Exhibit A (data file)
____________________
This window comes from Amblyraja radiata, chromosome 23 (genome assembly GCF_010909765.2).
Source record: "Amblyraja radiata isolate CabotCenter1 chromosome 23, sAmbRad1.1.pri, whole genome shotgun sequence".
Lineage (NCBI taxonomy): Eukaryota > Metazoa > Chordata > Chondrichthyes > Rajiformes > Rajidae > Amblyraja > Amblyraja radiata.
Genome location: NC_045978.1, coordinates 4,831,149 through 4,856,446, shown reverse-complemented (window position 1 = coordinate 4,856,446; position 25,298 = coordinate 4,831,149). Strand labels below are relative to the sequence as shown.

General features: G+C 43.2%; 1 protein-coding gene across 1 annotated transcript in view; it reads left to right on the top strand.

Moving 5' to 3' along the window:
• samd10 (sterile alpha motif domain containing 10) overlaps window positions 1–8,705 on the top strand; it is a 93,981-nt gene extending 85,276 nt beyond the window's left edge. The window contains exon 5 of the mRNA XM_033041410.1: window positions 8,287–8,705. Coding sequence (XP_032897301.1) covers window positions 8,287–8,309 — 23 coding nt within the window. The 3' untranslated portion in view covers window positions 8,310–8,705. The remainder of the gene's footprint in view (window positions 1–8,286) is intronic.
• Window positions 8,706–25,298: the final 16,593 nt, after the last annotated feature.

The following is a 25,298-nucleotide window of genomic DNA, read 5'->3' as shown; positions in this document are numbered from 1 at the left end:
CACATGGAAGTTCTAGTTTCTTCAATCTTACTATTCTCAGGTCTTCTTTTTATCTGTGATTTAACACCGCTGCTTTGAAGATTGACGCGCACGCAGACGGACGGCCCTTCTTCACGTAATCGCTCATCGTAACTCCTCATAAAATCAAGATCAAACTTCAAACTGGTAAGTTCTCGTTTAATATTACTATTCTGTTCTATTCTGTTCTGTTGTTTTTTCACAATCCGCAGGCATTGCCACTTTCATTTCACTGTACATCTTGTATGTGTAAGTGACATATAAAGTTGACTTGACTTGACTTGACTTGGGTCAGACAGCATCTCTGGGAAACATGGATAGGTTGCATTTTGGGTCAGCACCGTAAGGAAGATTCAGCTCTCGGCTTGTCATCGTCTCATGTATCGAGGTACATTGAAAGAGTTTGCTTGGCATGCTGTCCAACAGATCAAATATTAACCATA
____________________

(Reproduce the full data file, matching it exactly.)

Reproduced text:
This window comes from Amblyraja radiata, chromosome 23 (genome assembly GCF_010909765.2).
Source record: "Amblyraja radiata isolate CabotCenter1 chromosome 23, sAmbRad1.1.pri, whole genome shotgun sequence".
Lineage (NCBI taxonomy): Eukaryota > Metazoa > Chordata > Chondrichthyes > Rajiformes > Rajidae > Amblyraja > Amblyraja radiata.
Genome location: NC_045978.1, coordinates 4,831,149 through 4,856,446, shown reverse-complemented (window position 1 = coordinate 4,856,446; position 25,298 = coordinate 4,831,149). Strand labels below are relative to the sequence as shown.

General features: G+C 43.2%; 1 protein-coding gene across 1 annotated transcript in view; it reads left to right on the top strand.

Moving 5' to 3' along the window:
• samd10 (sterile alpha motif domain containing 10) overlaps window positions 1–8,705 on the top strand; it is a 93,981-nt gene extending 85,276 nt beyond the window's left edge. The window contains exon 5 of the mRNA XM_033041410.1: window positions 8,287–8,705. Coding sequence (XP_032897301.1) covers window positions 8,287–8,309 — 23 coding nt within the window. The 3' untranslated portion in view covers window positions 8,310–8,705. The remainder of the gene's footprint in view (window positions 1–8,286) is intronic.
• Window positions 8,706–25,298: the final 16,593 nt, after the last annotated feature.

The following is a 25,298-nucleotide window of genomic DNA, read 5'->3' as shown; positions in this document are numbered from 1 at the left end:
CACATGGAAGTTCTAGTTTCTTCAATCTTACTATTCTCAGGTCTTCTTTTTATCTGTGATTTAACACCGCTGCTTTGAAGATTGACGCGCACGCAGACGGACGGCCCTTCTTCACGTAATCGCTCATCGTAACTCCTCATAAAATCAAGATCAAACTTCAAACTGGTAAGTTCTCGTTTAATATTACTATTCTGTTCTATTCTGTTCTGTTGTTTTTTCACAATCCGCAGGCATTGCCACTTTCATTTCACTGTACATCTTGTATGTGTAAGTGACATATAAAGTTGACTTGACTTGACTTGACTTGGGTCAGACAGCATCTCTGGGAAACATGGATAGGTTGCATTTTGGGTCAGCACCGTAAGGAAGATTCAGCTCTCGGCTTGTCATCGTCTCATGTATCGAGGTACATTGAAAGAGTTTGCTTGGCATGCTGTCCAACAGATCAAATATTAACCATA